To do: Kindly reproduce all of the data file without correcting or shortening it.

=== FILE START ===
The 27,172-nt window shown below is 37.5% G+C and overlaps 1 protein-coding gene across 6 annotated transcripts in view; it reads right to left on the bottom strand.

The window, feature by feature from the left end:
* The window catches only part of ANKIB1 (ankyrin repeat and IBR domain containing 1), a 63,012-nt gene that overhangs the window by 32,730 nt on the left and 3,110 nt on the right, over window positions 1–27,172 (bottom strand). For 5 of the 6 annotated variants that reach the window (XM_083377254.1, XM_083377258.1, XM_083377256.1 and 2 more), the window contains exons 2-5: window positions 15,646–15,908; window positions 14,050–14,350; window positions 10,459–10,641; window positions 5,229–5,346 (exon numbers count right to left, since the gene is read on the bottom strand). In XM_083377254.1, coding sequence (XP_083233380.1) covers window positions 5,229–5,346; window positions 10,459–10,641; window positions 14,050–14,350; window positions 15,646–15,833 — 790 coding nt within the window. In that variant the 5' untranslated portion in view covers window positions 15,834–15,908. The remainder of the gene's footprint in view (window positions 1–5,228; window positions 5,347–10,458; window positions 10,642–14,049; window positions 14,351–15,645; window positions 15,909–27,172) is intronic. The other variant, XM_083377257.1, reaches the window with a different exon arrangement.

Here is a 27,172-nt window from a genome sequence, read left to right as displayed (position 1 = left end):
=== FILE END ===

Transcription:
The 27,172-nt window shown below is 37.5% G+C and overlaps 1 protein-coding gene across 6 annotated transcripts in view; it reads right to left on the bottom strand.

The window, feature by feature from the left end:
* The window catches only part of ANKIB1 (ankyrin repeat and IBR domain containing 1), a 63,012-nt gene that overhangs the window by 32,730 nt on the left and 3,110 nt on the right, over window positions 1–27,172 (bottom strand). For 5 of the 6 annotated variants that reach the window (XM_083377254.1, XM_083377258.1, XM_083377256.1 and 2 more), the window contains exons 2-5: window positions 15,646–15,908; window positions 14,050–14,350; window positions 10,459–10,641; window positions 5,229–5,346 (exon numbers count right to left, since the gene is read on the bottom strand). In XM_083377254.1, coding sequence (XP_083233380.1) covers window positions 5,229–5,346; window positions 10,459–10,641; window positions 14,050–14,350; window positions 15,646–15,833 — 790 coding nt within the window. In that variant the 5' untranslated portion in view covers window positions 15,834–15,908. The remainder of the gene's footprint in view (window positions 1–5,228; window positions 5,347–10,458; window positions 10,642–14,049; window positions 14,351–15,645; window positions 15,909–27,172) is intronic. The other variant, XM_083377257.1, reaches the window with a different exon arrangement.

Here is a 27,172-nt window from a genome sequence, read left to right as displayed (position 1 = left end):